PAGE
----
I just posted an article on the Local Market Information page on my website that highlights a decline in existing home sales nationwide from July to August. Obviously, we would all like to see the market grow, particularly after a year-plus of negative pressure. On the other hand, it seems that we have a tendency to read and react to every bit of short-term news without looking at it from a broader perspective. If we, in business or in government, try to bob and weave with every ripple that comes our way, we will never do anything else.
Moreover, the real estate business is “hyper-local,” meaning that market forces affect specific neighborhoods in specific cities differently. In Austin, our downturn in unit sales last month was actually much larger than the national figure reported in that article, but so was listing volume, so property values — ultimately more important to property owners — have not been so seriously affected: our median price in August 2009 was down 3.6% from Austin 2008, and there are many parts of our metro area where sale prices have been increasing all year and a well-prepared home will sell in just a few weeks.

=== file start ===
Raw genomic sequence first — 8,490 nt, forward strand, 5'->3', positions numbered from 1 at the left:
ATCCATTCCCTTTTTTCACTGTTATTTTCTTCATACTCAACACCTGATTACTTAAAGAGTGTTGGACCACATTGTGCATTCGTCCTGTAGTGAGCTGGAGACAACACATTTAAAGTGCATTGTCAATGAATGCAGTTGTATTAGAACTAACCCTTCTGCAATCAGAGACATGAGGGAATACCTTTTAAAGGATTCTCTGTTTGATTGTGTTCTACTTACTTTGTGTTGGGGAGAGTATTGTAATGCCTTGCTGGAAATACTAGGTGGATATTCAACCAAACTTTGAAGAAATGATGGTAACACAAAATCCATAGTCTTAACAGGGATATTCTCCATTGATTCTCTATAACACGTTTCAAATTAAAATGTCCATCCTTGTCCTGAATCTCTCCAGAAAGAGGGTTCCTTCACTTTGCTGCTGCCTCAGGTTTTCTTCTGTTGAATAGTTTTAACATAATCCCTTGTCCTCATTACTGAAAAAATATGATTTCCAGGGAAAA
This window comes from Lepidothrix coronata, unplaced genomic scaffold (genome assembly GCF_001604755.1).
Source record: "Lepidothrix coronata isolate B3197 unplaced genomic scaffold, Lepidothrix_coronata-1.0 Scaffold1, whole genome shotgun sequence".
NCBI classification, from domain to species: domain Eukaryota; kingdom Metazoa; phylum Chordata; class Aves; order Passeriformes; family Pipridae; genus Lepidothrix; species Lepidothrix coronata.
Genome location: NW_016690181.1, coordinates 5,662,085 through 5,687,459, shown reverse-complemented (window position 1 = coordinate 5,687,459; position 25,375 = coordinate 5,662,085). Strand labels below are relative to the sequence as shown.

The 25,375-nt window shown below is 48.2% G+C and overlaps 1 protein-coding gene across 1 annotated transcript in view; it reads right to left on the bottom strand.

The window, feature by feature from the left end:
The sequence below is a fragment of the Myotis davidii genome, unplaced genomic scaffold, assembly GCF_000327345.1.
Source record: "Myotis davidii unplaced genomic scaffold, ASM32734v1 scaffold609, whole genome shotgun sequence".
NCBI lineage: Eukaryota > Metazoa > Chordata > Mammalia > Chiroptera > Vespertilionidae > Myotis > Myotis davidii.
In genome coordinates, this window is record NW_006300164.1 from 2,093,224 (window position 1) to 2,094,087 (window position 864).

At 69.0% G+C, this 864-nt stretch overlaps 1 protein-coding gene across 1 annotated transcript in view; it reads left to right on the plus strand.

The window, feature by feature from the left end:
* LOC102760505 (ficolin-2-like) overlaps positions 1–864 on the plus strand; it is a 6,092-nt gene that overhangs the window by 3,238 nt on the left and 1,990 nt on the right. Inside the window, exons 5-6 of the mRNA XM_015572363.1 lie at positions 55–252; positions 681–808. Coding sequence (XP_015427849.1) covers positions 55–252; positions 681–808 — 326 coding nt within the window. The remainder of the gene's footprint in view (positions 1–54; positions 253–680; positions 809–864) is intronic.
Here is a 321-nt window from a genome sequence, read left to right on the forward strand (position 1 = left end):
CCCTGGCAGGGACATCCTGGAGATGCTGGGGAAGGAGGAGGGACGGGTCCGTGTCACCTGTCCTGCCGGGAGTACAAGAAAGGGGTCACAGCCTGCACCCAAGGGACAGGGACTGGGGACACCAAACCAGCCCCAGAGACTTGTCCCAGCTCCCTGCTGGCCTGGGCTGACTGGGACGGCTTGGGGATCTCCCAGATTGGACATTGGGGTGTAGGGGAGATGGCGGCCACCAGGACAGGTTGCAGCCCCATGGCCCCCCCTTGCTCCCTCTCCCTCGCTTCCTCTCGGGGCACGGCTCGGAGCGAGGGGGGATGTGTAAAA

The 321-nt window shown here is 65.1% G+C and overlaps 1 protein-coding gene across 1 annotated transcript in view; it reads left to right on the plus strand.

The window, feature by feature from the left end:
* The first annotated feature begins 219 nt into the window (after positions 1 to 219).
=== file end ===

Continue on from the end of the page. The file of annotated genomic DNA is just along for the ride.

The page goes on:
The point is that focusing on one data point, or one monthly change, is unproductive for most people in the management of their own lives and budgets. If you want or need to buy or sell real estate, you need very specific professional consultation about your home in the context of your objectives.
I am a “news-aholic” myself, so I “get” the shock value of this kind of news reporting, but it would be great to see more balance.
I welcome your comments.